New facility to feature dedicated bus lane, passenger-processing area
By Terry Duffy
U.S. Sen. Charles Schumer paid a special visit Tuesday to the Lewiston-Queenston Bridge to announce the start-up of a phase two, $91 million modernization of the U.S. Customs Plaza at the bridge complex in Lewiston.
Schumer attended a press briefing with Kenneth Beiger, general manager of the Niagara Falls Bridge Commission, and NFBC officials. The focus was an ongoing government improvement project at Lewiston-Queenston - one that is intended to address long-standing traffic problems at the U.S.-Canada border entry.
"For several years, the Bridge Commission has been working diligently with our partners at the U.S. General Services Administration and U.S. Customs and Border Protection to advance an extremely important facility modernization project, here at the Lewiston port of entry," Beiger said. "For all of our negotiations with the GSA and CBP, there's been (a need) to enhance this project. The senator has long understood the critical role that this international bridge crossing plays in effecting trade, travel tourism and the economy of Western New York, New York state and Southern Ontario. ... We are extremely pleased to have Sen. Schumer here today."
Constructed in 1962, Lewiston-Queenston ranks as the fourth-busiest U.S.-Canada border crossing and has been sorely in need of updating.
"When the Niagara Falls Bridge Commission came to me in 2015 and told me about all the delays and everything else, here at the Lewiston-Queenston Bridge, we knew the plaza needed improvement," Schumer said. "This is a vital thoroughfare; this is the fourth-busiest connection point between Canada and the United States. There's a whole lot of commerce and energy and jobs that come right across this bridge. So, even if it flows very smoothly, it is very, very important. People have to wait long hours.
"I went to work; I got the GSA, General Services Administration, and CBP, Customs and Border Patrol, to put $100 million to approve the modernization of this great bridge."
Lewiston-Queenston is coming off a $21 million phase one rehabilitation project in 2016 that increased its overall capacity. Tuesday's announcement addressed the $91 million phase two component, which will see significant expansion on the U.S. Customs Plaza at the bridge. It's intended to greater facilitate efficient border crossings.
The $91 million expansion includes:
•New secondary processing and primary lane support facilities;
•A new secondary processing canopy;
•Replacement of the 10 existing primary lanes by automobiles and trucks;
•Five additional new lanes that can be used to process automobile/truck traffic based on demand; and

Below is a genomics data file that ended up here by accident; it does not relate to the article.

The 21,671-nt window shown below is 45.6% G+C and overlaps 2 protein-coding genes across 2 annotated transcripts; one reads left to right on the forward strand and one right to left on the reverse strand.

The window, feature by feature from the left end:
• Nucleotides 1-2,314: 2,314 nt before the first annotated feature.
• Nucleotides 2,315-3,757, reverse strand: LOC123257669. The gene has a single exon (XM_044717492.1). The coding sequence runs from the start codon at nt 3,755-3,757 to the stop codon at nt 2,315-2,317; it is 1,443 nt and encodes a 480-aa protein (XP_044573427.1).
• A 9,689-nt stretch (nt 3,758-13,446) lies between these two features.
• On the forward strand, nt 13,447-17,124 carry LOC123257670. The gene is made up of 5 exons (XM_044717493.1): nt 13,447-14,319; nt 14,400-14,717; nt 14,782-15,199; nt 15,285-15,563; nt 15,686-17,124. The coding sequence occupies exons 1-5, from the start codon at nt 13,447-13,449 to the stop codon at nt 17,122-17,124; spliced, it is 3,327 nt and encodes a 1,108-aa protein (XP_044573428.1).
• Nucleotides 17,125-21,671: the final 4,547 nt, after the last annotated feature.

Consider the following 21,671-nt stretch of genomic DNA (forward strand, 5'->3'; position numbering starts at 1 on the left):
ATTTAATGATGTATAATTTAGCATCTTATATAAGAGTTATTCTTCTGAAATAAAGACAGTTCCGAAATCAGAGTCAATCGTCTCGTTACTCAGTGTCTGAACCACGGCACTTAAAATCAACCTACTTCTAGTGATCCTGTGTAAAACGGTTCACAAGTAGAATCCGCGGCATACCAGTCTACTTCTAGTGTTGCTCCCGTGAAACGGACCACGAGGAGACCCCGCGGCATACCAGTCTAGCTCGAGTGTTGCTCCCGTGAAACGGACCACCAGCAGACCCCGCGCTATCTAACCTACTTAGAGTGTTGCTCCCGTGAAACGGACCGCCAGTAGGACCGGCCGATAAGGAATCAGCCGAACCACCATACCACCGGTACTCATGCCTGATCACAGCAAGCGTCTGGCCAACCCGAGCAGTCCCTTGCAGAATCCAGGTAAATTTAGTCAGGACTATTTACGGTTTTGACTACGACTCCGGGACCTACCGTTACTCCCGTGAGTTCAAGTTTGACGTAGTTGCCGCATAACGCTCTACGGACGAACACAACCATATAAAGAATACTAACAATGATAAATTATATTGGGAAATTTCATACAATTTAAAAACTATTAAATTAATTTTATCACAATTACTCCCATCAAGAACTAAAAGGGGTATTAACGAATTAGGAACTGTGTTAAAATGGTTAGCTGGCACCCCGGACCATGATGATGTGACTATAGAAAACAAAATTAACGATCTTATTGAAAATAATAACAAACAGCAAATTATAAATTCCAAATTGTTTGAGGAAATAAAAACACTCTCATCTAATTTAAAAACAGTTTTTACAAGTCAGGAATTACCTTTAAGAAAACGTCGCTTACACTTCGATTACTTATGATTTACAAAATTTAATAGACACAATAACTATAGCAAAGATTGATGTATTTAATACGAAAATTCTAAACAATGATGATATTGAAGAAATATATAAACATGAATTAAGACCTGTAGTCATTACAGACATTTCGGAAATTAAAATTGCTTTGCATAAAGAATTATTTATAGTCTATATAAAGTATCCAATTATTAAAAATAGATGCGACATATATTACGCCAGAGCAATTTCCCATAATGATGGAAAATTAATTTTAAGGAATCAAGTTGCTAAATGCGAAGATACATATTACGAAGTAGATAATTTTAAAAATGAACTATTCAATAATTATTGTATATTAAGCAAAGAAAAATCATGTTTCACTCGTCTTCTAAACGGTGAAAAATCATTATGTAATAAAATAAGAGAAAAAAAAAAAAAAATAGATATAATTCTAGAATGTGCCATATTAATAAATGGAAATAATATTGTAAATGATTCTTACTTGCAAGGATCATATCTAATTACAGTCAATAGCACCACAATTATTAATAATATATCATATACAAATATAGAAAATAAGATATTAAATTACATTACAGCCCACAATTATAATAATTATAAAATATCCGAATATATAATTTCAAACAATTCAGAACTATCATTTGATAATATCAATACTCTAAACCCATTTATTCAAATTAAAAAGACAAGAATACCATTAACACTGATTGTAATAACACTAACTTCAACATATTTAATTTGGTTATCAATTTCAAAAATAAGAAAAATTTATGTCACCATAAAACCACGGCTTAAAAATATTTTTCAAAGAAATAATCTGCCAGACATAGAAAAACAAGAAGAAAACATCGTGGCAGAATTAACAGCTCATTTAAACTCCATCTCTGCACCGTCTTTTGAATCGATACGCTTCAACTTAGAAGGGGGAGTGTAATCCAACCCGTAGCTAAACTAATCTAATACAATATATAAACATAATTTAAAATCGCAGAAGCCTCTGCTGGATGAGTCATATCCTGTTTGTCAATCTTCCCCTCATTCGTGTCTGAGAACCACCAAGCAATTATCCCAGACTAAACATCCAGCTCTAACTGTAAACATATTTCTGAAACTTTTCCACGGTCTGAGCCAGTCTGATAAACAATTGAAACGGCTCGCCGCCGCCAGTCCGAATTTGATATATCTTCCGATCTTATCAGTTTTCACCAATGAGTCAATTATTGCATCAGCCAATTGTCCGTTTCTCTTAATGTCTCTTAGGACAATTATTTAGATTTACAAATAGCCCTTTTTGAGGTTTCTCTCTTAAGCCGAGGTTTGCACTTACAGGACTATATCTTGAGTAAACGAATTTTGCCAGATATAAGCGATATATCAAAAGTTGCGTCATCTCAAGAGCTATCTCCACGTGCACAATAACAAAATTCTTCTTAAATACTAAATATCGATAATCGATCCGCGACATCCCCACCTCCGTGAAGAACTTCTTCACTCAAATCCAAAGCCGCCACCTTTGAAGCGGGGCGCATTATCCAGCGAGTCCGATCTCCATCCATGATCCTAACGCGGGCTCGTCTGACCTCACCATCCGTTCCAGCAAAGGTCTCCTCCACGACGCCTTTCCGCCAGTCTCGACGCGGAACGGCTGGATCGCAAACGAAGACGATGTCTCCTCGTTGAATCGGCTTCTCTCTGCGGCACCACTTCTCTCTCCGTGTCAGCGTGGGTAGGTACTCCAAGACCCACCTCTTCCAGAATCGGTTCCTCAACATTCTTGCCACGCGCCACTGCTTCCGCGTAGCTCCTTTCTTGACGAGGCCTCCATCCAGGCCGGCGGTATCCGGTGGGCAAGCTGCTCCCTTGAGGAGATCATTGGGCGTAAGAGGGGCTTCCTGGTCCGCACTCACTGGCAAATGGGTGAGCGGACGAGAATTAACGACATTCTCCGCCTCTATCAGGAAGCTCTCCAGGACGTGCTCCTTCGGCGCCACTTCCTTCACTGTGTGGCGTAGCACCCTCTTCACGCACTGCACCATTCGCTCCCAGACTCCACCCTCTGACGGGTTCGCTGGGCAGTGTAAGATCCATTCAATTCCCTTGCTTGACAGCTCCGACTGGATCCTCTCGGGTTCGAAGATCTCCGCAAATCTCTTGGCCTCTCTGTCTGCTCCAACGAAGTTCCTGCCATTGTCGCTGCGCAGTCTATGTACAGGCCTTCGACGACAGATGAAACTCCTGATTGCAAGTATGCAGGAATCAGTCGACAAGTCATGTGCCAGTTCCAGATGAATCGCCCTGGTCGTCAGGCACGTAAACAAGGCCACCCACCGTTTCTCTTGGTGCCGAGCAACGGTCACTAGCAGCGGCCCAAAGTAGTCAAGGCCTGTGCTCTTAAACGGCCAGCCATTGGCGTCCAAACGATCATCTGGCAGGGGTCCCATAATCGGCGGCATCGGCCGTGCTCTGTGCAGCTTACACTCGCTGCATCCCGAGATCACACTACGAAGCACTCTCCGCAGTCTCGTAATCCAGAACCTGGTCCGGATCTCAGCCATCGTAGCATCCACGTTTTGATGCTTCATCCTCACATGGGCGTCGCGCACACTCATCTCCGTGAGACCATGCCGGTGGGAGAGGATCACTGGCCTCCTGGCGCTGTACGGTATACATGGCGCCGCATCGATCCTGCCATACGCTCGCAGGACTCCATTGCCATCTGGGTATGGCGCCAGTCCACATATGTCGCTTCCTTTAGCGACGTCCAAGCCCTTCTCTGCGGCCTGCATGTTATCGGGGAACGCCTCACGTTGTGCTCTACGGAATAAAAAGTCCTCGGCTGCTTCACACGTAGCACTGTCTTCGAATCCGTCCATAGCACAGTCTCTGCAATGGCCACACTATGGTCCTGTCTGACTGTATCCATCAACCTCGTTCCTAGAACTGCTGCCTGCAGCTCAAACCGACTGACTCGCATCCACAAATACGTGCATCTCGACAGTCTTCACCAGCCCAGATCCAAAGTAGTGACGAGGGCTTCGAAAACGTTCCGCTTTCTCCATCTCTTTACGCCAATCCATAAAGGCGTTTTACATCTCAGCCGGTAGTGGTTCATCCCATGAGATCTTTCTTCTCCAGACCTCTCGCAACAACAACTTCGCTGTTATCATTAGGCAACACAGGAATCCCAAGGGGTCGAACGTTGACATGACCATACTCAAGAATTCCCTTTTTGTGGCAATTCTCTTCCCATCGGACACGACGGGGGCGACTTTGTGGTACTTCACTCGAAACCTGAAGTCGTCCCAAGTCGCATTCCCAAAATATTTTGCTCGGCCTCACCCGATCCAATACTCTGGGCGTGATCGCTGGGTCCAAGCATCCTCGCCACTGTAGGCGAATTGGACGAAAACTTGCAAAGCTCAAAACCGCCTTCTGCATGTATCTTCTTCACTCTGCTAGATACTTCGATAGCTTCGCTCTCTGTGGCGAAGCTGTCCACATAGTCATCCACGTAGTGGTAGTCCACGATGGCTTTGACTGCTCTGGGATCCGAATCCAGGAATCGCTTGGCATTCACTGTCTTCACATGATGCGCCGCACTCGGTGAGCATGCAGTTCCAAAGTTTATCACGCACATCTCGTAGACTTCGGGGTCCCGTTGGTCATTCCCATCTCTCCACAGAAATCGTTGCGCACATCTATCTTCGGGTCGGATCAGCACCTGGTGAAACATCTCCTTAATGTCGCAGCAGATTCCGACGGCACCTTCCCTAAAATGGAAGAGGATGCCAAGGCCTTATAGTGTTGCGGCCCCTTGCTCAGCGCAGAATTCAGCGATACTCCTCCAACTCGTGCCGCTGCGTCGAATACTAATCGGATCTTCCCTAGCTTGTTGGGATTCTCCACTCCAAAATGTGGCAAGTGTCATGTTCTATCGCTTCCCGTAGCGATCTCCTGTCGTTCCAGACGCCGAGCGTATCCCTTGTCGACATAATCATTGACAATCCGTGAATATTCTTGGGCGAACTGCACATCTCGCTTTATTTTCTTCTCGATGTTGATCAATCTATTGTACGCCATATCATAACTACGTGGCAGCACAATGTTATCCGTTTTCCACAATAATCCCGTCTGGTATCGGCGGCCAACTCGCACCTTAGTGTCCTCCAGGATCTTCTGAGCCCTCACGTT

•A new dedicated bus lane and a dedicated bus passenger processing area contained within the new facility.
Schumer said, once complete, the project would greatly improve the traffic flow and provide added benefit to the Western New York and New York state economy from the impact of Canadian visitors.
"Canadian shoppers, alone, spend $1.7 billion in New York. That creates jobs, makes our stores, restaurants more profitable," Schumer said. We want everyone who crosses this bridge to do it safely and quickly.
"And that's what phase two is all about. We're going to have a dedicated bus lane, so to make screening large groups much easier. There will be another five lanes for passenger and commercial traffic and truck screening, and lots of other things that will help commerce flow smoothly across the bridge.
"Finally, it's going to allow state-of-the-art technology used by the men and women who protect our borders. This is great; it's going to employ an additional 200 people; since these are government construction jobs - these are good-paying, middle-class jobs. Over 1,000 people will work on the whole big project altogether. That's what I want: Creating jobs is one of the things I've tried to do.
"So, what will it mean for the average Western New Yorker, or the average Canadian? (Improved) speed, less wait time, less worry. And that will be great for people's convenience, but, more importantly, for keeping our economy humming."
"We are excited to move forward with the expansion project," said Rose Brophy, director of the U.S. CBP Buffalo field office. "The current administration building is over 50 years old. The new facility will provide our officers with the modern amenities necessary to complete their important security mission, while also expanding processing capabilities, which will greatly improve efficiency at the border crossing. We look forward to working with our stakeholders as this project gets underway."
Niagara Falls Bridge Commission officials said the phase two project would be completed in a staged approach, which is intended to ensure the current number of primary inspection lanes will remain open throughout the duration of construction. That will help mitigate any traffic delays.
NFBC said latest expansion at the bridge follows on a May lease agreement with GSA that will provide operational facilities and border inspection services space for CBP staff at the bridge. GSA signed a 20-year lease with the Bridge Commission for more than 92,000 feet of space at the bridge at a rate of approximately $3.45 million annually.
The rendering shows improved exterior vehicle lanes and pedestrian access at the Lewiston-Queenston Bridge. (Image courtesy of the Niagara Falls Bridge Commission)